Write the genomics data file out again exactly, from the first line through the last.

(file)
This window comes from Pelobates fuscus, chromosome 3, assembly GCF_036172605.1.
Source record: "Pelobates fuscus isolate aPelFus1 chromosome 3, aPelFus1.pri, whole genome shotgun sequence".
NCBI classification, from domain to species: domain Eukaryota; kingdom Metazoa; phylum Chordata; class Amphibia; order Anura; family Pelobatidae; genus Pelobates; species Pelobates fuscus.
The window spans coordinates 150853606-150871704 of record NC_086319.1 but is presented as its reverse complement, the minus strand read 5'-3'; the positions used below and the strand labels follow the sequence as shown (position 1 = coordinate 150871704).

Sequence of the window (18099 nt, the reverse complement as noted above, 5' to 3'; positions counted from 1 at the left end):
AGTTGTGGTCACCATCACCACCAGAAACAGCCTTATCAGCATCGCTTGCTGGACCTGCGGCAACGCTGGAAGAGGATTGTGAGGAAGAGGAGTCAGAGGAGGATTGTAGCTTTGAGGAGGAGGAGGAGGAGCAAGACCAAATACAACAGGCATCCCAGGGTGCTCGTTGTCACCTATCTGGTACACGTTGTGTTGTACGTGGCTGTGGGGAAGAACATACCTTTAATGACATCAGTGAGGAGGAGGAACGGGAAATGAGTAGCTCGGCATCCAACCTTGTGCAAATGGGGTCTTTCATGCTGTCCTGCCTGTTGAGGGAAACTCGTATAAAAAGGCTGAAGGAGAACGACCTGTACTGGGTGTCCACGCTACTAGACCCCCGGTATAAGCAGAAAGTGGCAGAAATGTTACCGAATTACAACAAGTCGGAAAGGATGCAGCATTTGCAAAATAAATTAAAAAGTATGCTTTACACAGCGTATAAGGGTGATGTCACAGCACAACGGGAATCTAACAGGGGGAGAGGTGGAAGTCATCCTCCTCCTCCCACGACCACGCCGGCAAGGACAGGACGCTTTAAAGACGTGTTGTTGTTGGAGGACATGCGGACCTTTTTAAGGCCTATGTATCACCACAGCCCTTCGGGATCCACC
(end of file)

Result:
This window comes from Pelobates fuscus, chromosome 3, assembly GCF_036172605.1.
Source record: "Pelobates fuscus isolate aPelFus1 chromosome 3, aPelFus1.pri, whole genome shotgun sequence".
NCBI classification, from domain to species: domain Eukaryota; kingdom Metazoa; phylum Chordata; class Amphibia; order Anura; family Pelobatidae; genus Pelobates; species Pelobates fuscus.
The window spans coordinates 150853606-150871704 of record NC_086319.1 but is presented as its reverse complement, the minus strand read 5'-3'; the positions used below and the strand labels follow the sequence as shown (position 1 = coordinate 150871704).

Sequence of the window (18099 nt, the reverse complement as noted above, 5' to 3'; positions counted from 1 at the left end):
AGTTGTGGTCACCATCACCACCAGAAACAGCCTTATCAGCATCGCTTGCTGGACCTGCGGCAACGCTGGAAGAGGATTGTGAGGAAGAGGAGTCAGAGGAGGATTGTAGCTTTGAGGAGGAGGAGGAGGAGCAAGACCAAATACAACAGGCATCCCAGGGTGCTCGTTGTCACCTATCTGGTACACGTTGTGTTGTACGTGGCTGTGGGGAAGAACATACCTTTAATGACATCAGTGAGGAGGAGGAACGGGAAATGAGTAGCTCGGCATCCAACCTTGTGCAAATGGGGTCTTTCATGCTGTCCTGCCTGTTGAGGGAAACTCGTATAAAAAGGCTGAAGGAGAACGACCTGTACTGGGTGTCCACGCTACTAGACCCCCGGTATAAGCAGAAAGTGGCAGAAATGTTACCGAATTACAACAAGTCGGAAAGGATGCAGCATTTGCAAAATAAATTAAAAAGTATGCTTTACACAGCGTATAAGGGTGATGTCACAGCACAACGGGAATCTAACAGGGGGAGAGGTGGAAGTCATCCTCCTCCTCCCACGACCACGCCGGCAAGGACAGGACGCTTTAAAGACGTGTTGTTGTTGGAGGACATGCGGACCTTTTTAAGGCCTATGTATCACCACAGCCCTTCGGGATCCACC